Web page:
Reply
    • Oh that’s actually kinda interesting – I just always thought about the market overall, as in, look at the salary numbers last year compared to this year. But the % raise might tell a different story: if someone’s not getting a raise, it might be because they’re underperforming, or their company is, or their area of the world is.

      Reply
  • How many hours are you actually busy doing things related to your job title?

    Reply
    • James – you’re not the only person who wears multiple hats. 😉 Everybody does.

      Reply
      • Brent – I was actually coming at this from the opposite direction: my last two jobs, I’ve found it almost impossible to stay busy for 40 hours a week, 50 weeks a year. After I’d gone through all (well, maybe half) of your training, it was taking me ~6 hours a week to do all my work. Granted, I was getting stonewalled on forward planning stuff.

        Capturing this metric would also let you calculate hours of work per database and hours per TB.

        Reply
  • Hey Brent – How long is the survey open? I have my Year End Conversation coming up in 2 weeks.
    Later,
    -Jim (SFBG)

    Reply
  • Would be interesting to see size of organization in user count in something like <100, 100-500, 500-2500, 2500-10k or whatever statistical groups would make most sense

    Application stack, ie pre-.net, .net, java, commodity apps

    operation types – 5×8, 7×8 e4x7 et

    Reply
  • James Youkhanis
    December 4, 2019 11:12 am

    Does the organization offer training money?

    Reply
  • Interesting ones that I would consider:
    1. Size of company.
    2. General Age of company (or binary startup/ established).
    3. Average length of job tenure (identify job-hopping and salary increases)
    4. Self-reported negotiation skills on a scale of 1-5 (This is generally proven to be correlated with salary).

    Reply
  • I’m a triple minority – Native American woman with a disability. Curious about other minorities (besides gender which you have mentioned).

    Reply
  • I think I would have a currency drop-down instead of asking people to convert their salary to USD – I believe in previous years people entered in their local currency without converting.
    I mean, or I’m really, really underpaid…

    Reply
  • I see a comment that more questions -> fewer completions. I wonder if some existing questions could be worth eliminating? Some short analysis might identify questions to consider removing.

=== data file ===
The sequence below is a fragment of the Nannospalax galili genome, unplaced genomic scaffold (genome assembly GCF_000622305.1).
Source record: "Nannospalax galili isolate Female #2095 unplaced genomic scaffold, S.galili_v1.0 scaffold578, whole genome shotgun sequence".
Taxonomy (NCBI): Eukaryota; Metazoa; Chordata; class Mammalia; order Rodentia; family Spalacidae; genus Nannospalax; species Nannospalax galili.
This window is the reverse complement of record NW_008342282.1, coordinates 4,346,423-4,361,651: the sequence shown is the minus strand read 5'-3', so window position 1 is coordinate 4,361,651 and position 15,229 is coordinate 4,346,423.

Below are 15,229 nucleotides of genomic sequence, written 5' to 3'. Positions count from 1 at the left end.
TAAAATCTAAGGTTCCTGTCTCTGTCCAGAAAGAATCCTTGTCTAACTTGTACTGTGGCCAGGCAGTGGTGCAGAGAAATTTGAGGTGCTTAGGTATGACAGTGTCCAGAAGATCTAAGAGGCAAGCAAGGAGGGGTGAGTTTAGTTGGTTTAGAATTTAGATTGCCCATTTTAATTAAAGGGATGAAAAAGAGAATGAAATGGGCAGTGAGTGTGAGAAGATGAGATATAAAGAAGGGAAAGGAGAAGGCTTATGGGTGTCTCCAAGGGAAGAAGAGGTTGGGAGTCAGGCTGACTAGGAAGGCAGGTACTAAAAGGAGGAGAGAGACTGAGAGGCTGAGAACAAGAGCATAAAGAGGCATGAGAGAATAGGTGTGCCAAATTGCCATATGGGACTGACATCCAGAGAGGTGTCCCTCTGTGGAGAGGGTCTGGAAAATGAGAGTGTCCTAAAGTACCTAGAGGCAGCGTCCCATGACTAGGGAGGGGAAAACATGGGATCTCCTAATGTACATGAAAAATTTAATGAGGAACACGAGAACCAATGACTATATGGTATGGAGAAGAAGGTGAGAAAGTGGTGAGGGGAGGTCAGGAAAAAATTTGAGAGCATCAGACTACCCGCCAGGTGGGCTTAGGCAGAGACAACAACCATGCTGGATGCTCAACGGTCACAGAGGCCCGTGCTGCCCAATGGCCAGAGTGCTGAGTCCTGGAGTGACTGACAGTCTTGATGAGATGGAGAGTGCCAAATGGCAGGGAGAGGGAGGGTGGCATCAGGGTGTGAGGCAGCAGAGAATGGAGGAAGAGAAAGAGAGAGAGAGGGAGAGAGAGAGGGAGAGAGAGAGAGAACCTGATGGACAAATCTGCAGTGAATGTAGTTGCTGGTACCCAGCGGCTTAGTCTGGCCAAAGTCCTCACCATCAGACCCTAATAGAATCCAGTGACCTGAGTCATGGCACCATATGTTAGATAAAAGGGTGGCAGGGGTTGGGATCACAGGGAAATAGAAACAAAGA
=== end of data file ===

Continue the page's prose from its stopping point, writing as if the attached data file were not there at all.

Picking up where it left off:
It also seems like there’s no questions about the employees organization or management culture that probably could help identify whether other factors are influencing pay. Maybe because that might not fit well as a survey question, though. Things like is there a forced ranking system in the organization for determining pay vs a more flexible/less well defined comp structure? On scale 1-5, is your divisions budget For promotions set more by overall corporate performance (1) or exclusively by division’s performance?

    Could also be interesting to get some qualitative questions in here. Do you feel your performance reviews correlate with your pay? Do you feel your annual reviews accurately reflected your value to the org? Are there adequate resources in your area to make you effective at your job?

    Reply
    • Derek – can you be more specific about the questions you want to add, and what the answers would look like? That’d help start the discussions. The more specific you can be, the more likely it is that your question would get added. (I’m not looking to craft more questions – I’m actually looking to edit down, heh.)

      Reply
  • (name withheld, probably shouldn't make comments like that about a known company...)
    December 4, 2019 5:30 pm

    Can we have a question :
    “Are you primarily employed to manage these databases”
    i know that at my company, there is a data scientist, and an general IT support person (not sure of actual title) who manage the 3 databases. Nobody in the company is employed as a DBA … i’m not sure it’s even on anyone’s PD ..

    Reply
  • It would be interesting to see how many people have dealt with rare (hopefully) issues, and how the environments where those issues have occurred are similar or differ.

    In the last year have you:
    – Dealt with database corruption?
    – Recovered a production server from a snapshot?
    – Recovered data because someone forgot the WHERE clause? (too specific?)

    Reply
  • I was thinking it would be interesting to see in conjunction with the number of servers, “How much data is managed across the estate?”

    Reply
  • How about something around job satisfaction and/or is the individual looking for a new job?

    Reply
  • How about a question trying to determine the the % of dbs that are cloud based or now.

    Ideally we’d ask this about production dbs and separately about development dbs. I’d suspect the production % would be a lot lower.

    Reply